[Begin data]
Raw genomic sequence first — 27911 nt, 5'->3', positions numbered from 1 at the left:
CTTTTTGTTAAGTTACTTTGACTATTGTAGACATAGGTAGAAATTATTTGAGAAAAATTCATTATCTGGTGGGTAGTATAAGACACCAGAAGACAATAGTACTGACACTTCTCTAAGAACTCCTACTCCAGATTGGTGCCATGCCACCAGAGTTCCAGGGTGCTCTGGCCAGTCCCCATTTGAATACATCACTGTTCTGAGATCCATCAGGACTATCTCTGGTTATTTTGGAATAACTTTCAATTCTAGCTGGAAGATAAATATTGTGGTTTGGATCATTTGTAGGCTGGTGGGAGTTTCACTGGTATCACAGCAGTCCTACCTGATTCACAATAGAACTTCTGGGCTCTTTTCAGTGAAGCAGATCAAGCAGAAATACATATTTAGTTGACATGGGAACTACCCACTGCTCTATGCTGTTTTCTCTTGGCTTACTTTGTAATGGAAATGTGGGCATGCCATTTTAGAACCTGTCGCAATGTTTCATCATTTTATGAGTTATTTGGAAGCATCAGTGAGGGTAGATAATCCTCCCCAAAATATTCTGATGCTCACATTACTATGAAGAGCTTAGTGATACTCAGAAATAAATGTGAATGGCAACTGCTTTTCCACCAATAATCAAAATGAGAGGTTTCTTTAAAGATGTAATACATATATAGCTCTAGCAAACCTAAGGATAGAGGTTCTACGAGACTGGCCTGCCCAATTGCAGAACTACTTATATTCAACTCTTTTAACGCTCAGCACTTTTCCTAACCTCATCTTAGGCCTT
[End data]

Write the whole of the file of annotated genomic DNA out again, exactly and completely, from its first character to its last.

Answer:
Raw genomic sequence first — 27911 nt, 5'->3', positions numbered from 1 at the left:
CTTTTTGTTAAGTTACTTTGACTATTGTAGACATAGGTAGAAATTATTTGAGAAAAATTCATTATCTGGTGGGTAGTATAAGACACCAGAAGACAATAGTACTGACACTTCTCTAAGAACTCCTACTCCAGATTGGTGCCATGCCACCAGAGTTCCAGGGTGCTCTGGCCAGTCCCCATTTGAATACATCACTGTTCTGAGATCCATCAGGACTATCTCTGGTTATTTTGGAATAACTTTCAATTCTAGCTGGAAGATAAATATTGTGGTTTGGATCATTTGTAGGCTGGTGGGAGTTTCACTGGTATCACAGCAGTCCTACCTGATTCACAATAGAACTTCTGGGCTCTTTTCAGTGAAGCAGATCAAGCAGAAATACATATTTAGTTGACATGGGAACTACCCACTGCTCTATGCTGTTTTCTCTTGGCTTACTTTGTAATGGAAATGTGGGCATGCCATTTTAGAACCTGTCGCAATGTTTCATCATTTTATGAGTTATTTGGAAGCATCAGTGAGGGTAGATAATCCTCCCCAAAATATTCTGATGCTCACATTACTATGAAGAGCTTAGTGATACTCAGAAATAAATGTGAATGGCAACTGCTTTTCCACCAATAATCAAAATGAGAGGTTTCTTTAAAGATGTAATACATATATAGCTCTAGCAAACCTAAGGATAGAGGTTCTACGAGACTGGCCTGCCCAATTGCAGAACTACTTATATTCAACTCTTTTAACGCTCAGCACTTTTCCTAACCTCATCTTAGGCCTT